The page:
Iran and Saudi Arabia, long-standing regional rivals, have reached a significant diplomatic breakthrough that could help reduce tensions in the Middle East. The two countries, which have been in a state of hostility for the past seven years, have agreed to reestablish diplomatic relations and reopen embassies within two months.
The announcement, made during China’s National People’s Congress, is seen as a major diplomatic victory for China, which has been trying to assert itself as a global power and challenge the US-led Western liberal order. China is a top purchaser of Saudi oil and has been seeking to deepen its ties with Gulf Arab nations, which are crucial to its energy supplies.
The agreement between Iran and Saudi Arabia could lower the risk of armed conflict, both directly and through proxy conflicts in the region, and could also help efforts to end the long-running war in Yemen. The UN has welcomed the agreement and thanked China for its role, while the US has welcomed any efforts to de-escalate tensions in the Middle East.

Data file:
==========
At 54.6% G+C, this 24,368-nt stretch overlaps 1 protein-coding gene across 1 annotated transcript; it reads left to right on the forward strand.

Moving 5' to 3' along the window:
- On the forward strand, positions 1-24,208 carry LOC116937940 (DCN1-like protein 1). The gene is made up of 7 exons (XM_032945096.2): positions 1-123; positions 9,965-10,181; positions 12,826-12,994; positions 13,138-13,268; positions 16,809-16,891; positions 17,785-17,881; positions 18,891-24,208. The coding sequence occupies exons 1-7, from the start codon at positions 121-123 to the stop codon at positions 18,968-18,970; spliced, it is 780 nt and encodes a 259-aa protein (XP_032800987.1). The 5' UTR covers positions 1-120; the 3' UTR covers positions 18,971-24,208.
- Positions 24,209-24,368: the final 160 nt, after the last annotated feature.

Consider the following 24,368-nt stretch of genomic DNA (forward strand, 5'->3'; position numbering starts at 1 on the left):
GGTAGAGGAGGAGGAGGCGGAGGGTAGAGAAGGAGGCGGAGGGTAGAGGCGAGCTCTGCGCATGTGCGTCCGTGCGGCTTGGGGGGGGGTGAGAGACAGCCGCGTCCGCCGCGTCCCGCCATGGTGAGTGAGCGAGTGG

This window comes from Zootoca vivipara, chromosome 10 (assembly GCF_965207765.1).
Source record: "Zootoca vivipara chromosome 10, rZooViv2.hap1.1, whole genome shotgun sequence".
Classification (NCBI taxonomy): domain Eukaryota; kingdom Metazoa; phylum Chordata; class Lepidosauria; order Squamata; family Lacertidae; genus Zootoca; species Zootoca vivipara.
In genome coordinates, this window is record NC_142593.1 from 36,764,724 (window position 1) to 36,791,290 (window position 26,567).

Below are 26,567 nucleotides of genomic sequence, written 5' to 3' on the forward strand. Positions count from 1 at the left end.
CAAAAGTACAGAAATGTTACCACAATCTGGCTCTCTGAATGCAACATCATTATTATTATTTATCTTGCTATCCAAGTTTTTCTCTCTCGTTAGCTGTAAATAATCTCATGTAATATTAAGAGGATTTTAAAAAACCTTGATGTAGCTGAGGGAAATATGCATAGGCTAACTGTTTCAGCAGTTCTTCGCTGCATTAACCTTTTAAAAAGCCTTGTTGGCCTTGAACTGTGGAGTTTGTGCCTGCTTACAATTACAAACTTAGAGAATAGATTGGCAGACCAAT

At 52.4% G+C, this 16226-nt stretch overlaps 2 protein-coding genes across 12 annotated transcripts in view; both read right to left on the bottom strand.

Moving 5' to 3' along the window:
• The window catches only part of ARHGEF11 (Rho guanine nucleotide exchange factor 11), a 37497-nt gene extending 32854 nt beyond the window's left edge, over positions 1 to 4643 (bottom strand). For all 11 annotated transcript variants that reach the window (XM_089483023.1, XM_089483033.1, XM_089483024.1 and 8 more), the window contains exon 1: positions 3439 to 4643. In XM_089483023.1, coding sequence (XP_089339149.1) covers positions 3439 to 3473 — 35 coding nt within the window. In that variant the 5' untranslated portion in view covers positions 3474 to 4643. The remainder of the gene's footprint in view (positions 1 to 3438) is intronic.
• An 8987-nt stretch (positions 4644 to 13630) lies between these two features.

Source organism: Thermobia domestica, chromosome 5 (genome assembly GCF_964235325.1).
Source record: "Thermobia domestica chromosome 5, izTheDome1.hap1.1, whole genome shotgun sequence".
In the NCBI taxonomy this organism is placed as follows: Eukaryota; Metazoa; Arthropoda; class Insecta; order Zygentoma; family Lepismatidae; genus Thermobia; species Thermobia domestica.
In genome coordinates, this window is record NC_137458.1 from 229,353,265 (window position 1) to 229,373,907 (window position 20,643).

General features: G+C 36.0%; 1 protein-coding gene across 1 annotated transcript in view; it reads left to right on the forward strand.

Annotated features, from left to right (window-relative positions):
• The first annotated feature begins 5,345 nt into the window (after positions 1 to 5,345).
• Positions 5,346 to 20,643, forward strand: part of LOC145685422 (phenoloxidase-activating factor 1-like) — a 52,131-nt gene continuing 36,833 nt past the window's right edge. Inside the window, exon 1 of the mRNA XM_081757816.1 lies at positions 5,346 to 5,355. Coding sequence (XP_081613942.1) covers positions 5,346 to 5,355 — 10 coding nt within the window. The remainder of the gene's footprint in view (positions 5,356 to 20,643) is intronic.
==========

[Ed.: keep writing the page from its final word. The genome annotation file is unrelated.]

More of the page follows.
The breakthrough comes despite long-standing religious and political differences between Iran and Saudi Arabia, as well as competing interests in other parts of the region. However, analysts suggest that Saudi Arabia’s acknowledgment that it cannot project power in the region without unconditional US backing has led to a dialing down of tensions with Iran.
While China’s involvement in the agreement is notable, it is worth noting that it does not provide the same military protections for Gulf Arab states as the US. Nonetheless, the fact that China was able to broker the deal between Iran and Saudi Arabia highlights its growing influence in the Middle East and its challenge to the US-led order.